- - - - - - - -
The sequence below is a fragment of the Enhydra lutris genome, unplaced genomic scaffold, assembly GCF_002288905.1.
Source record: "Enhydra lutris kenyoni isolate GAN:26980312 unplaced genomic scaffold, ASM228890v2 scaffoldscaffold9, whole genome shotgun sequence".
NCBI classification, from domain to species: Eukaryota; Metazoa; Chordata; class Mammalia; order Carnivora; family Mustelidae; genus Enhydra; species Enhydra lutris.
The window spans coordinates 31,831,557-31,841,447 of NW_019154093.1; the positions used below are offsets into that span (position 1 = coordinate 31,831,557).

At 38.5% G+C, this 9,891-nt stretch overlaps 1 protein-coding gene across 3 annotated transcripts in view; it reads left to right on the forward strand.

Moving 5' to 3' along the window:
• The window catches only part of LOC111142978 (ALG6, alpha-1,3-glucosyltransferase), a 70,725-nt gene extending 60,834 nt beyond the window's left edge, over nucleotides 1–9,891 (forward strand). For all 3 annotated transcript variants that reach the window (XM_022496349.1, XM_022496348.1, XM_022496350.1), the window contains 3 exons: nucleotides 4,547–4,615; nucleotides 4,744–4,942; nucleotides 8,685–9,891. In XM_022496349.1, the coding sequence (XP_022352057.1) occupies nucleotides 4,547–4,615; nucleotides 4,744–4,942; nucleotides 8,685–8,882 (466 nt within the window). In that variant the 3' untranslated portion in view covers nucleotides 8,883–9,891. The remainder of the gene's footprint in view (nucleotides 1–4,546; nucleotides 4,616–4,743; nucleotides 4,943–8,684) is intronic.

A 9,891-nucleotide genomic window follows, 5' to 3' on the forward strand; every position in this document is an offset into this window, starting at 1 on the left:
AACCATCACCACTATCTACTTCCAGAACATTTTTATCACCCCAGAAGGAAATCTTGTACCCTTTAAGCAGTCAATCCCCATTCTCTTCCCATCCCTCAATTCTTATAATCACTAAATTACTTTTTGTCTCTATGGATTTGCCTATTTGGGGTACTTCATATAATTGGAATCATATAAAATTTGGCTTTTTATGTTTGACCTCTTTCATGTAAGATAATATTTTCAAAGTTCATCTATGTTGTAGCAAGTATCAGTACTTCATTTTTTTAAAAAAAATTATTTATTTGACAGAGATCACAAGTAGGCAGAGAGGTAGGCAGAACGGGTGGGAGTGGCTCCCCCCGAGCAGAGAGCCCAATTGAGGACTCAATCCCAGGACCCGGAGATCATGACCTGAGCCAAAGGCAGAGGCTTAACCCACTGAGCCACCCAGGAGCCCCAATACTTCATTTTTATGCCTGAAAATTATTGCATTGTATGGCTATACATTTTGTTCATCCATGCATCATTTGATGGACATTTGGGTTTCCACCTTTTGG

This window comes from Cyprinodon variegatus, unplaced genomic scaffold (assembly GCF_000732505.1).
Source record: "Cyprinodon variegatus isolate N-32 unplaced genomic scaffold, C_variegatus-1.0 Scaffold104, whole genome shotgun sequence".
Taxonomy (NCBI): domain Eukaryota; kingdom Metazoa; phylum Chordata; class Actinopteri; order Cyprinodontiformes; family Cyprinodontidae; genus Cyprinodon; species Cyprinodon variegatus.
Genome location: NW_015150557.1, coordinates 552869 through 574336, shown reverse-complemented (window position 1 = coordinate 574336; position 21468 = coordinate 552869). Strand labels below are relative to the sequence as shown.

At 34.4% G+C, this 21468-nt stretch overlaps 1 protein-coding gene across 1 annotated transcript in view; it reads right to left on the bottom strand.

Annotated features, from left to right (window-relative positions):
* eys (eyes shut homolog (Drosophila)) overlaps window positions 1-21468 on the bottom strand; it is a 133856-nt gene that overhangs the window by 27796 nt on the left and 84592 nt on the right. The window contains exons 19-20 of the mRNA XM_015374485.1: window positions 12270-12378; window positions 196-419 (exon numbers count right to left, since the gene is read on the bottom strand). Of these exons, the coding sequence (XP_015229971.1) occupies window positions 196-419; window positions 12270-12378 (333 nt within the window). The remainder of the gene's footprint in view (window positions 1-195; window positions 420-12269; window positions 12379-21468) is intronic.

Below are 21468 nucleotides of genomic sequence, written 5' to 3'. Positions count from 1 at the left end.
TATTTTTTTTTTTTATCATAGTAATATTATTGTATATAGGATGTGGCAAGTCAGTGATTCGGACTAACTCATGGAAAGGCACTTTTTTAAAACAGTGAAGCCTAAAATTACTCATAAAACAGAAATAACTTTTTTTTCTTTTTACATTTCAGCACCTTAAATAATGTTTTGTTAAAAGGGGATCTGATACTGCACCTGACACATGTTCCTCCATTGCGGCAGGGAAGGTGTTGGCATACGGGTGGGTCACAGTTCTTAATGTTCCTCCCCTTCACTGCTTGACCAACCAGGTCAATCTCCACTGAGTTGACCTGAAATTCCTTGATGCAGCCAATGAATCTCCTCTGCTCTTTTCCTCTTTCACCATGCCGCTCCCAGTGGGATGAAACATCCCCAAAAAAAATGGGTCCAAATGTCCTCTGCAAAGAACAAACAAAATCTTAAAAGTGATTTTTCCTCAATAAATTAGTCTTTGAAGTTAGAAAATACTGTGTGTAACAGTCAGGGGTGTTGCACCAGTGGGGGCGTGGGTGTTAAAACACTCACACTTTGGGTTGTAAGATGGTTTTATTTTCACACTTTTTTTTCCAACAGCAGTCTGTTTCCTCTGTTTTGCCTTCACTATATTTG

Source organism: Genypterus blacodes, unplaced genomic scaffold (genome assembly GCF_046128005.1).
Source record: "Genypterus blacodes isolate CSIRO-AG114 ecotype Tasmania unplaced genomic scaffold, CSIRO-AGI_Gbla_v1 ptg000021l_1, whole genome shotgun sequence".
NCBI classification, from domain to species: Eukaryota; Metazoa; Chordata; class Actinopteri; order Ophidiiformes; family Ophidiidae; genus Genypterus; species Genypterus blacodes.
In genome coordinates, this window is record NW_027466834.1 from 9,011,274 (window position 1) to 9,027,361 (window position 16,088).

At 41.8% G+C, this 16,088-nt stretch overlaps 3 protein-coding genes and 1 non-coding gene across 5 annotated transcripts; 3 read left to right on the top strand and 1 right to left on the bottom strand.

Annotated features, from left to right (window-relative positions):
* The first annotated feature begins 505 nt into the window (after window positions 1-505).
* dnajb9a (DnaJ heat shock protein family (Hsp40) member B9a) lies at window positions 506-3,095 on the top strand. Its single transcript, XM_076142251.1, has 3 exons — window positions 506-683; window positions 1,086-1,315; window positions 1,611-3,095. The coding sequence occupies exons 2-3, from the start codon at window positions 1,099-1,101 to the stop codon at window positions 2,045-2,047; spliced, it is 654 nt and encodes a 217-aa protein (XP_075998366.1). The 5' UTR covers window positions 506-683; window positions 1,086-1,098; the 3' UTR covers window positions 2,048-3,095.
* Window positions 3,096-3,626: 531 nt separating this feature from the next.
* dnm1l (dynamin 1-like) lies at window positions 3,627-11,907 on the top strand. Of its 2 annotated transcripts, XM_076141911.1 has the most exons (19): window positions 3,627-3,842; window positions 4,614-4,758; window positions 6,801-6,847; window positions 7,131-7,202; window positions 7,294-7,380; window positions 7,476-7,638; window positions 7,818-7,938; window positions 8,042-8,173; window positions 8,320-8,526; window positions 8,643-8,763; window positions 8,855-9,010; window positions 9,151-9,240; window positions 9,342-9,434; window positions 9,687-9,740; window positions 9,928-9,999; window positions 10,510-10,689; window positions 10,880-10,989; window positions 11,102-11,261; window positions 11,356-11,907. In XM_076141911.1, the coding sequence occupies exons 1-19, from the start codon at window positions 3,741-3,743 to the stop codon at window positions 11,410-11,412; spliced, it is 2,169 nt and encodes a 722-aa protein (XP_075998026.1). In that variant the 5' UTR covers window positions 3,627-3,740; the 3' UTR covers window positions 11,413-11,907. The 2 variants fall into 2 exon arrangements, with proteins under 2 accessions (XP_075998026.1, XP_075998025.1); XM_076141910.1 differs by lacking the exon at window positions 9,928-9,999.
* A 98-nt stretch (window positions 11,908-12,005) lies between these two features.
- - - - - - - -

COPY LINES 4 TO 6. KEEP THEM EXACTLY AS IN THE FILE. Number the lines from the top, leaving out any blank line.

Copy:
The window spans coordinates 31,831,557-31,841,447 of NW_019154093.1; the positions used below are offsets into that span (position 1 = coordinate 31,831,557).

At 38.5% G+C, this 9,891-nt stretch overlaps 1 protein-coding gene across 3 annotated transcripts in view; it reads left to right on the forward strand.

Moving 5' to 3' along the window: